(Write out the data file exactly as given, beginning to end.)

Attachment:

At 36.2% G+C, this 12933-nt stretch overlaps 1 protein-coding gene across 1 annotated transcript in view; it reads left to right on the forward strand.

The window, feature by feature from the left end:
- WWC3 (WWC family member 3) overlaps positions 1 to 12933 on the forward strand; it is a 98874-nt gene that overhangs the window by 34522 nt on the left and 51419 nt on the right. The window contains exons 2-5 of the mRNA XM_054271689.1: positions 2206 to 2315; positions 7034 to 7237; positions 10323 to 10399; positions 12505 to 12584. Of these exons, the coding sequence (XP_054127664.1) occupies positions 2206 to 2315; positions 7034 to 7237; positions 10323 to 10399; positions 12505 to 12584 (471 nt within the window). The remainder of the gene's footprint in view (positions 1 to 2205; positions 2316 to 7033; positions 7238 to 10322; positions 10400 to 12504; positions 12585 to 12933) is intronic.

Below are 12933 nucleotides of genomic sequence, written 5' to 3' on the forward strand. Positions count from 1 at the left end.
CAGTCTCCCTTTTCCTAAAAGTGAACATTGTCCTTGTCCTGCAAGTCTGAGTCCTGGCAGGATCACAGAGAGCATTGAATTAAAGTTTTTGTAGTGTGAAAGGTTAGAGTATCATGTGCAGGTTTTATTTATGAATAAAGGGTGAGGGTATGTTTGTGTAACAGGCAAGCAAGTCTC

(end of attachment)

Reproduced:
At 36.2% G+C, this 12933-nt stretch overlaps 1 protein-coding gene across 1 annotated transcript in view; it reads left to right on the forward strand.

The window, feature by feature from the left end:
- WWC3 (WWC family member 3) overlaps positions 1 to 12933 on the forward strand; it is a 98874-nt gene that overhangs the window by 34522 nt on the left and 51419 nt on the right. The window contains exons 2-5 of the mRNA XM_054271689.1: positions 2206 to 2315; positions 7034 to 7237; positions 10323 to 10399; positions 12505 to 12584. Of these exons, the coding sequence (XP_054127664.1) occupies positions 2206 to 2315; positions 7034 to 7237; positions 10323 to 10399; positions 12505 to 12584 (471 nt within the window). The remainder of the gene's footprint in view (positions 1 to 2205; positions 2316 to 7033; positions 7238 to 10322; positions 10400 to 12504; positions 12585 to 12933) is intronic.

Below are 12933 nucleotides of genomic sequence, written 5' to 3' on the forward strand. Positions count from 1 at the left end.
CAGTCTCCCTTTTCCTAAAAGTGAACATTGTCCTTGTCCTGCAAGTCTGAGTCCTGGCAGGATCACAGAGAGCATTGAATTAAAGTTTTTGTAGTGTGAAAGGTTAGAGTATCATGTGCAGGTTTTATTTATGAATAAAGGGTGAGGGTATGTTTGTGTAACAGGCAAGCAAGTCTC